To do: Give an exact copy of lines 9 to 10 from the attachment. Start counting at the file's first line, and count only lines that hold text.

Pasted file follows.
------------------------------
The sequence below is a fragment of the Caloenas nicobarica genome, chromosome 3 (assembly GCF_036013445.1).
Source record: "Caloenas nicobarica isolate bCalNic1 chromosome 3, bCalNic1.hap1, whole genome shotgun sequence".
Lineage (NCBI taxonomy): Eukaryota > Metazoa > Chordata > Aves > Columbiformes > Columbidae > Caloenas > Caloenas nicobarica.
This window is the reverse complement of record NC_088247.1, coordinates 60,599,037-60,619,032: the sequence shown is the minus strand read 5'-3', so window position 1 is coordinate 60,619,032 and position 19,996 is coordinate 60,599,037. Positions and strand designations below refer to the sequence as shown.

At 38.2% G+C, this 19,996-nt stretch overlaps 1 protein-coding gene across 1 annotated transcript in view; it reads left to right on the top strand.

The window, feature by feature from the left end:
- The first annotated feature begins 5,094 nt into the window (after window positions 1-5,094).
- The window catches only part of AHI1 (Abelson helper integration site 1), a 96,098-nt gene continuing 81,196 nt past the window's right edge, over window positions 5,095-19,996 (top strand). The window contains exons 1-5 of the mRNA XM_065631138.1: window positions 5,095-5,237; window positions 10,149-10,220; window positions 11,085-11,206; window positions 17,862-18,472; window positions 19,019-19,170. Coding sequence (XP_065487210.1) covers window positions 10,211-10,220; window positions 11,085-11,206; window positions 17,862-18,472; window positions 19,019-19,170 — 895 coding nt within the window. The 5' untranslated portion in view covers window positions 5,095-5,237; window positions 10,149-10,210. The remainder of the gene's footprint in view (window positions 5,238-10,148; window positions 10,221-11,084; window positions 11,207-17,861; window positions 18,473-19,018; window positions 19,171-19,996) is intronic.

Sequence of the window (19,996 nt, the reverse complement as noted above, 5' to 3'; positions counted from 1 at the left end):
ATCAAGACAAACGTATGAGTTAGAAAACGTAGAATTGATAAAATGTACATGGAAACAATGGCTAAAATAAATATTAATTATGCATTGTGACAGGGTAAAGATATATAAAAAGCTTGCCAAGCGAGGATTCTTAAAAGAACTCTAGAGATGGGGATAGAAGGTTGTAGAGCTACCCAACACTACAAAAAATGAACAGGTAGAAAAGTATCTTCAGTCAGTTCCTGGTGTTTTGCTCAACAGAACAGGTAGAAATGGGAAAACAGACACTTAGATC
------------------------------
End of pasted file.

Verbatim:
Sequence of the window (19,996 nt, the reverse complement as noted above, 5' to 3'; positions counted from 1 at the left end):
ATCAAGACAAACGTATGAGTTAGAAAACGTAGAATTGATAAAATGTACATGGAAACAATGGCTAAAATAAATATTAATTATGCATTGTGACAGGGTAAAGATATATAAAAAGCTTGCCAAGCGAGGATTCTTAAAAGAACTCTAGAGATGGGGATAGAAGGTTGTAGAGCTACCCAACACTACAAAAAATGAACAGGTAGAAAAGTATCTTCAGTCAGTTCCTGGTGTTTTGCTCAACAGAACAGGTAGAAATGGGAAAACAGACACTTAGATC